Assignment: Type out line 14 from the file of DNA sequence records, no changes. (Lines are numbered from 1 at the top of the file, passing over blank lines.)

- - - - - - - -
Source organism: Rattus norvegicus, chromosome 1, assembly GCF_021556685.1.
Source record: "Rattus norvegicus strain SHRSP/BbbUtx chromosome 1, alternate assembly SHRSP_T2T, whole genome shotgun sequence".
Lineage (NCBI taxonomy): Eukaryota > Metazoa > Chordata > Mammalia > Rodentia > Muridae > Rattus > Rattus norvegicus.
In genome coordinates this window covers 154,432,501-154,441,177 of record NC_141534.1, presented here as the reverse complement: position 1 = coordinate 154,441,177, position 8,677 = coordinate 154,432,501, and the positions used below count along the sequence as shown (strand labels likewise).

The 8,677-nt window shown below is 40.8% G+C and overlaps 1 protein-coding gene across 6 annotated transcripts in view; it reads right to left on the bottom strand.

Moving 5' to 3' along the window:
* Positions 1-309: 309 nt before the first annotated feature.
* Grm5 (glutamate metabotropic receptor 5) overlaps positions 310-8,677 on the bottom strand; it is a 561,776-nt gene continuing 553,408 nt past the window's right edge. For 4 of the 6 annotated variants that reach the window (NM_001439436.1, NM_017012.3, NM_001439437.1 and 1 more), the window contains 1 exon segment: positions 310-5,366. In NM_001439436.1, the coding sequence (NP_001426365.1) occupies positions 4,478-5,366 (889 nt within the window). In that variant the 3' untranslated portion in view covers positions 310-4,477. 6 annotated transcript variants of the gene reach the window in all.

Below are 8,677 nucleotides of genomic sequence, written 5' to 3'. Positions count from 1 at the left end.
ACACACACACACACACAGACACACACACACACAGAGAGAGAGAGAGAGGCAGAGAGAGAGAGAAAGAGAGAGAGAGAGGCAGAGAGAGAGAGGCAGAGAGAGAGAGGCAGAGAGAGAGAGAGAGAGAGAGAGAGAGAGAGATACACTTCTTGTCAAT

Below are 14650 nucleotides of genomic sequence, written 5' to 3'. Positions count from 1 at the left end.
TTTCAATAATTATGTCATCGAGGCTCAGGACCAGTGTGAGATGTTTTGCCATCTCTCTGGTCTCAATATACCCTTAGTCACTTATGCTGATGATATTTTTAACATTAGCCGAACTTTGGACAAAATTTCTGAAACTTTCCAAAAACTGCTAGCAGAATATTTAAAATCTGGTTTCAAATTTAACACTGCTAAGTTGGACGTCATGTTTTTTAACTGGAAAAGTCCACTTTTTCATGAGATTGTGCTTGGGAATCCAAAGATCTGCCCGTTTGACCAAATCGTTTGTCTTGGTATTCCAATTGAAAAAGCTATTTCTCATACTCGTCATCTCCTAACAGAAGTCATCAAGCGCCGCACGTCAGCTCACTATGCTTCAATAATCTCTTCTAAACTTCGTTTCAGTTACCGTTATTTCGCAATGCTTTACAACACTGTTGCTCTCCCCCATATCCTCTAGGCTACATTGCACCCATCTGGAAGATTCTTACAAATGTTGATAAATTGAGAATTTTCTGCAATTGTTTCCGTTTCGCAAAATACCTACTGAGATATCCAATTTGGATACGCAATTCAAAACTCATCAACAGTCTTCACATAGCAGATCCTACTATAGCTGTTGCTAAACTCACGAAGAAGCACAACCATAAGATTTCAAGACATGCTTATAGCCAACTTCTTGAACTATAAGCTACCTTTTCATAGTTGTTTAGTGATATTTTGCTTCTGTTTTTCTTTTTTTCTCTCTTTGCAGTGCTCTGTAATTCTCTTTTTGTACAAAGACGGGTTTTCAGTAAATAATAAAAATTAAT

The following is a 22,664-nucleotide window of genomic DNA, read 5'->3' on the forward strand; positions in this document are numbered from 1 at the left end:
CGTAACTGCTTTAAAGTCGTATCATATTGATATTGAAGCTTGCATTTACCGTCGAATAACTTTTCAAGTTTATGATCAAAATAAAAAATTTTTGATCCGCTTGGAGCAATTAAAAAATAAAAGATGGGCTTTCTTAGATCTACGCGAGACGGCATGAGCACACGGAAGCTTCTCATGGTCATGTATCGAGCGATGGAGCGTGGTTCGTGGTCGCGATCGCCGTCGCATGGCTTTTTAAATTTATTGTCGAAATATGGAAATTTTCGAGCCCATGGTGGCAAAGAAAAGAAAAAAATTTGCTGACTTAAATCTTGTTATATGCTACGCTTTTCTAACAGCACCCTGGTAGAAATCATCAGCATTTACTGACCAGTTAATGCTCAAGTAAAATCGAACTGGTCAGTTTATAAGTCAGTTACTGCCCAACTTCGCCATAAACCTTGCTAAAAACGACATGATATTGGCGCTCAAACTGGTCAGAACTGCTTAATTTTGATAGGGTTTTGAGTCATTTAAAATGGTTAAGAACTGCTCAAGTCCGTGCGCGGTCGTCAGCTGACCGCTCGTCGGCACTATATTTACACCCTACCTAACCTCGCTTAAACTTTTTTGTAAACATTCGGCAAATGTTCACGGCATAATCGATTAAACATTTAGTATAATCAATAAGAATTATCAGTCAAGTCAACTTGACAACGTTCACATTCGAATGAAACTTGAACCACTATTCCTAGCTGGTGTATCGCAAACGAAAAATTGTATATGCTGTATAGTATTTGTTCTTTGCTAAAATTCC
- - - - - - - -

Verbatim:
CGTAACTGCTTTAAAGTCGTATCATATTGATATTGAAGCTTGCATTTACCGTCGAATAACTTTTCAAGTTTATGATCAAAATAAAAAATTTTTGATCCGCTTGGAGCAATTAAAAAATAAAAGATGGGCTTTCTTAGATCTACGCGAGACGGCATGAGCACACGGAAGCTTCTCATGGTCATGTATCGAGCGATGGAGCGTGGTTCGTGGTCGCGATCGCCGTCGCATGGCTTTTTAAATTTATTGTCGAAATATGGAAATTTTCGAGCCCATGGTGGCAAAGAAAAGAAAAAAATTTGCTGACTTAAATCTTGTTATATGCTACGCTTTTCTAACAGCACCCTGGTAGAAATCATCAGCATTTACTGACCAGTTAATGCTCAAGTAAAATCGAACTGGTCAGTTTATAAGTCAGTTACTGCCCAACTTCGCCATAAACCTTGCTAAAAACGACATGATATTGGCGCTCAAACTGGTCAGAACTGCTTAATTTTGATAGGGTTTTGAGTCATTTAAAATGGTTAAGAACTGCTCAAGTCCGTGCGCGGTCGTCAGCTGACCGCTCGTCGGCACTATATTTACACCCTACCTAACCTCGCTTAAACTTTTTTGTAAACATTCGGCAAATGTTCACGGCATAATCGATTAAACATTTAGTATAATCAATAAGAATTATCAGTCAAGTCAACTTGACAACGTTCACATTCGAATGAAACTTGAACCACTATTCCTAGCTGGTGTATCGCAAACGAAAAATTGTATATGCTGTATAGTATTTGTTCTTTGCTAAAATTCC